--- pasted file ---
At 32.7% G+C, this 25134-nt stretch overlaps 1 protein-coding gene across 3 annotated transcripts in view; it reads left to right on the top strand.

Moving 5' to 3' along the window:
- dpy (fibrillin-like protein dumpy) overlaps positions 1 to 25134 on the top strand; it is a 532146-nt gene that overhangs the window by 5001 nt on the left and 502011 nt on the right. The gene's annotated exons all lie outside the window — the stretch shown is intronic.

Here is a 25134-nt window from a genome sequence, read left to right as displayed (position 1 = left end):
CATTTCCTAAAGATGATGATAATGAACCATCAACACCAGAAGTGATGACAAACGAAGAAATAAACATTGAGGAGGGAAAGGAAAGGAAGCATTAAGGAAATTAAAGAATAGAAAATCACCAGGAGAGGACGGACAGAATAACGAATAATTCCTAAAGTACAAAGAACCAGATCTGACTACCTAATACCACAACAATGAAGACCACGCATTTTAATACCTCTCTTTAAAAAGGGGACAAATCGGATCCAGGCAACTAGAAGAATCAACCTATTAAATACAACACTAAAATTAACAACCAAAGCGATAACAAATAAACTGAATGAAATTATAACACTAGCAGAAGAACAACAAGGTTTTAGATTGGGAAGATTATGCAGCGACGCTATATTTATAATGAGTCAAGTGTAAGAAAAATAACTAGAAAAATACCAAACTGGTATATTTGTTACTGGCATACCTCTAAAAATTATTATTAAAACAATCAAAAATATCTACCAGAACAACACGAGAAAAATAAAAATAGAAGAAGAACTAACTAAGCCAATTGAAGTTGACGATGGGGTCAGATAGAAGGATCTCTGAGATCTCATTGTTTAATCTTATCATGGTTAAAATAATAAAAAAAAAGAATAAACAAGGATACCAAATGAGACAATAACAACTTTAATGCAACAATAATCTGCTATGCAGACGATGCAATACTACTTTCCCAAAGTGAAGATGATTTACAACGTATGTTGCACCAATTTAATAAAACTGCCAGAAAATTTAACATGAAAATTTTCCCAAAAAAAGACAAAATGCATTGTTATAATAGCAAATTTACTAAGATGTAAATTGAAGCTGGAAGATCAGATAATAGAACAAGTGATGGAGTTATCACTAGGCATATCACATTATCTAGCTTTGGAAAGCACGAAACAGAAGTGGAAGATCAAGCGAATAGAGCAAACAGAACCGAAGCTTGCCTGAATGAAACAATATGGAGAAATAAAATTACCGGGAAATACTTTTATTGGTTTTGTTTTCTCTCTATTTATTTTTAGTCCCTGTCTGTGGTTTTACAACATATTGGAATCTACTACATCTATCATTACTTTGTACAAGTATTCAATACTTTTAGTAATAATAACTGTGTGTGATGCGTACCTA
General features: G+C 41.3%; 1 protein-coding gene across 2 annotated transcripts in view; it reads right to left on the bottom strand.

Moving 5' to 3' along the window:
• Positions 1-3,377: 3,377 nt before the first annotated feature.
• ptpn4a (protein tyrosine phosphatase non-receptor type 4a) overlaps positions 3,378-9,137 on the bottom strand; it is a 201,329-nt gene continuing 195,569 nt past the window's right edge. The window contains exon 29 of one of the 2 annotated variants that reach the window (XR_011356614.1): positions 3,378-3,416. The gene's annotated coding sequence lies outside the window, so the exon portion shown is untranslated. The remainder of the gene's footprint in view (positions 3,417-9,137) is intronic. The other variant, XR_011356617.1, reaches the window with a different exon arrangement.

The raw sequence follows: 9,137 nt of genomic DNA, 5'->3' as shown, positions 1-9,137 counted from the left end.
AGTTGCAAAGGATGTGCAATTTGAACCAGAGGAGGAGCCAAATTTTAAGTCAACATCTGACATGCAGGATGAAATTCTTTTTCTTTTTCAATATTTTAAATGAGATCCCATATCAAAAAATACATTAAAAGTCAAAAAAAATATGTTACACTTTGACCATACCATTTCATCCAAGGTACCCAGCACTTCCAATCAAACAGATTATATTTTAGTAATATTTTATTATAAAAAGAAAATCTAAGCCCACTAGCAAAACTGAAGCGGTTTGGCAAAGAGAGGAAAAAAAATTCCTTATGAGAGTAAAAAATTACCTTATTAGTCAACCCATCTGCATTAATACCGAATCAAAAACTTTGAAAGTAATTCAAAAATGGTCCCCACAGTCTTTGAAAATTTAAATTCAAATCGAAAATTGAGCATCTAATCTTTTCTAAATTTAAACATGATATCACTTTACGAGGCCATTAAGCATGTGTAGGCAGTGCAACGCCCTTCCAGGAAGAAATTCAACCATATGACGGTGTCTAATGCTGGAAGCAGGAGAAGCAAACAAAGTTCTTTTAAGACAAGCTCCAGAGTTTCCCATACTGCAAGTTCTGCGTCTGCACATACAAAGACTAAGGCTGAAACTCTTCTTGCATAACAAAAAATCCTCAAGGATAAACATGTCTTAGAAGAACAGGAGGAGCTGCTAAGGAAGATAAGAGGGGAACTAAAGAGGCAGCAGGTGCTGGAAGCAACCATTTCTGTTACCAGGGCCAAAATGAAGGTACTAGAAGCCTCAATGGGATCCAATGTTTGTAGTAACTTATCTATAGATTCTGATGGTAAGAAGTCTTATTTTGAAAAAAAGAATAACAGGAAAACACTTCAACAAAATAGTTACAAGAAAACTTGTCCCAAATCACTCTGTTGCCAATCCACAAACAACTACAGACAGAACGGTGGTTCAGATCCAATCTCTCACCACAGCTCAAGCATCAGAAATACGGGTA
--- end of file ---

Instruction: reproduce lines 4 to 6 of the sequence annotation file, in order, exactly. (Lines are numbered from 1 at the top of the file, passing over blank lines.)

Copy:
Here is a 25134-nt window from a genome sequence, read left to right as displayed (position 1 = left end):
CATTTCCTAAAGATGATGATAATGAACCATCAACACCAGAAGTGATGACAAACGAAGAAATAAACATTGAGGAGGGAAAGGAAAGGAAGCATTAAGGAAATTAAAGAATAGAAAATCACCAGGAGAGGACGGACAGAATAACGAATAATTCCTAAAGTACAAAGAACCAGATCTGACTACCTAATACCACAACAATGAAGACCACGCATTTTAATACCTCTCTTTAAAAAGGGGACAAATCGGATCCAGGCAACTAGAAGAATCAACCTATTAAATACAACACTAAAATTAACAACCAAAGCGATAACAAATAAACTGAATGAAATTATAACACTAGCAGAAGAACAACAAGGTTTTAGATTGGGAAGATTATGCAGCGACGCTATATTTATAATGAGTCAAGTGTAAGAAAAATAACTAGAAAAATACCAAACTGGTATATTTGTTACTGGCATACCTCTAAAAATTATTATTAAAACAATCAAAAATATCTACCAGAACAACACGAGAAAAATAAAAATAGAAGAAGAACTAACTAAGCCAATTGAAGTTGACGATGGGGTCAGATAGAAGGATCTCTGAGATCTCATTGTTTAATCTTATCATGGTTAAAATAATAAAAAAAAAGAATAAACAAGGATACCAAATGAGACAATAACAACTTTAATGCAACAATAATCTGCTATGCAGACGATGCAATACTACTTTCCCAAAGTGAAGATGATTTACAACGTATGTTGCACCAATTTAATAAAACTGCCAGAAAATTTAACATGAAAATTTTCCCAAAAAAAGACAAAATGCATTGTTATAATAGCAAATTTACTAAGATGTAAATTGAAGCTGGAAGATCAGATAATAGAACAAGTGATGGAGTTATCACTAGGCATATCACATTATCTAGCTTTGGAAAGCACGAAACAGAAGTGGAAGATCAAGCGAATAGAGCAAACAGAACCGAAGCTTGCCTGAATGAAACAATATGGAGAAATAAAATTACCGGGAAATACTTTTATTGGTTTTGTTTTCTCTCTATTTATTTTTAGTCCCTGTCTGTGGTTTTACAACATATTGGAATCTACTACATCTATCATTACTTTGTACAAGTATTCAATACTTTTAGTAATAATAACTGTGTGTGATGCGTACCTA
General features: G+C 41.3%; 1 protein-coding gene across 2 annotated transcripts in view; it reads right to left on the bottom strand.